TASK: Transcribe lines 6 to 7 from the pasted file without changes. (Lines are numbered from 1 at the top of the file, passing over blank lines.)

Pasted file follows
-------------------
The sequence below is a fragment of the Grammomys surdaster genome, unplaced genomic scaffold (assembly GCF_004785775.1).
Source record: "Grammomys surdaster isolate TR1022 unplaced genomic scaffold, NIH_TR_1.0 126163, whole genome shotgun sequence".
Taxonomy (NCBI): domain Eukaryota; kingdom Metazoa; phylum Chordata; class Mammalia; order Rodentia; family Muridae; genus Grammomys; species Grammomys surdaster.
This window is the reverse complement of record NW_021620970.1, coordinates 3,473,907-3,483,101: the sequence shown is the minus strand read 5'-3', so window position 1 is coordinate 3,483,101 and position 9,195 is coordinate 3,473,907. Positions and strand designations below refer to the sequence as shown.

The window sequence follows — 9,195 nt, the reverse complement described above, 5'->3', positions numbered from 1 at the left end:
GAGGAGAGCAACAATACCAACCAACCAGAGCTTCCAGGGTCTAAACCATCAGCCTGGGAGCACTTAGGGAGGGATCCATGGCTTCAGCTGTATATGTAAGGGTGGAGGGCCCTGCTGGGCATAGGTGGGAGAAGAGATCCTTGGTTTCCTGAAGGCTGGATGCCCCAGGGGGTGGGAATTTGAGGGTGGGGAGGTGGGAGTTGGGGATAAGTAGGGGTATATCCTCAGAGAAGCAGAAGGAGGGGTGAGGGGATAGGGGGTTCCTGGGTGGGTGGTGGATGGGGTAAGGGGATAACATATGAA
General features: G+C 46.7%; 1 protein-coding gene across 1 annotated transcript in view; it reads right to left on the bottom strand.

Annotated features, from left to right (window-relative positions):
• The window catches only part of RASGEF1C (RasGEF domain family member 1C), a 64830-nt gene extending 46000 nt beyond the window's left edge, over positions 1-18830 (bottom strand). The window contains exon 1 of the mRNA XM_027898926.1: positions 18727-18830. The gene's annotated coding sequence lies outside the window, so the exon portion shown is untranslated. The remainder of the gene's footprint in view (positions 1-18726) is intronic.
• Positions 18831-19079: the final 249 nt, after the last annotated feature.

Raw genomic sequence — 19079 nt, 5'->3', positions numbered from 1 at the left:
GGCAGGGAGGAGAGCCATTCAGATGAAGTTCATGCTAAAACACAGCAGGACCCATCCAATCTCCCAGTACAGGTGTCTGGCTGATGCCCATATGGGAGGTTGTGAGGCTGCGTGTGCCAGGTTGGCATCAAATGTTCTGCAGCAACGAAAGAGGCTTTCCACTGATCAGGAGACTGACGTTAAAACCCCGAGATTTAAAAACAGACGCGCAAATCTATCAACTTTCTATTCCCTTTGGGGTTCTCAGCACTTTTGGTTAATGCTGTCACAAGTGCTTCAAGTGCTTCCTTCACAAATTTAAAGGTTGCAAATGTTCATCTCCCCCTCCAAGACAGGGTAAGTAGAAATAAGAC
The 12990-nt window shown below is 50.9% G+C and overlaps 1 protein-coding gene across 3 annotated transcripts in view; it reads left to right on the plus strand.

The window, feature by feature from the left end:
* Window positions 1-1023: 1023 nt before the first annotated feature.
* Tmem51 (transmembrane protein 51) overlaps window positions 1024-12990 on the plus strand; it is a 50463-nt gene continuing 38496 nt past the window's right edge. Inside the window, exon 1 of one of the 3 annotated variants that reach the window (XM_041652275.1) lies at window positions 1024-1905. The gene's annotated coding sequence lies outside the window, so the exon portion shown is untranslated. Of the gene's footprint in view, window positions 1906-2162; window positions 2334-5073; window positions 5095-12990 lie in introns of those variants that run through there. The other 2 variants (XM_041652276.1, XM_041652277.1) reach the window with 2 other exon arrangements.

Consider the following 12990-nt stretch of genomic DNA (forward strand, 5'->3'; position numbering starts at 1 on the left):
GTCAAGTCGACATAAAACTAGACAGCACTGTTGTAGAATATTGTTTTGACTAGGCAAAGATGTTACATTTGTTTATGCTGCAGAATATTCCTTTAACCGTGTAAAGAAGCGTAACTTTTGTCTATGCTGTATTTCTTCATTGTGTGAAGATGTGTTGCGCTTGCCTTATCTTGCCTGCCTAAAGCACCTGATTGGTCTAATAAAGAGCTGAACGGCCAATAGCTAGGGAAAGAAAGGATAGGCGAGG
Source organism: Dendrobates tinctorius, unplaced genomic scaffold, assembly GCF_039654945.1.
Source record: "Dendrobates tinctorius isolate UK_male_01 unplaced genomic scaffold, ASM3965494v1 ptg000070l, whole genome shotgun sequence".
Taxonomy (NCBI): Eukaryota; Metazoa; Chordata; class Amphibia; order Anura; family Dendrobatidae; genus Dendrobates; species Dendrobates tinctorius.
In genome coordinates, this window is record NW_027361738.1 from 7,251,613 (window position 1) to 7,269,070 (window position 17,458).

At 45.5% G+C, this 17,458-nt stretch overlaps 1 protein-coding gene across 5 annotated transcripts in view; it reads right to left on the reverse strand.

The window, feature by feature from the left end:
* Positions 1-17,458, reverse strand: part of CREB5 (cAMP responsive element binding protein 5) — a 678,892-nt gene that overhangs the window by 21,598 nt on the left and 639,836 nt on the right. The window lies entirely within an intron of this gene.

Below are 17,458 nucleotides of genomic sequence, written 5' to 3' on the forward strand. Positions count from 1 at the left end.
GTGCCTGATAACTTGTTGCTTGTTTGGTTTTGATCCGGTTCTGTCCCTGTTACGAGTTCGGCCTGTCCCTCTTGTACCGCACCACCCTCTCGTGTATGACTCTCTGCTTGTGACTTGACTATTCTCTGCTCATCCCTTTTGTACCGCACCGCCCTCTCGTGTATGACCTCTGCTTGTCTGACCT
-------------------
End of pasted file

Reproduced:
GAGGAGAGCAACAATACCAACCAACCAGAGCTTCCAGGGTCTAAACCATCAGCCTGGGAGCACTTAGGGAGGGATCCATGGCTTCAGCTGTATATGTAAGGGTGGAGGGCCCTGCTGGGCATAGGTGGGAGAAGAGATCCTTGGTTTCCTGAAGGCTGGATGCCCCAGGGGGTGGGAATTTGAGGGTGGGGAGGTGGGAGTTGGGGATAAGTAGGGGTATATCCTCAGAGAAGCAGAAGGAGGGGTGAGGGGATAGGGGGTTCCTGGGTGGGTGGTGGATGGGGTAAGGGGATAACATATGAA
General features: G+C 46.7%; 1 protein-coding gene across 1 annotated transcript in view; it reads right to left on the bottom strand.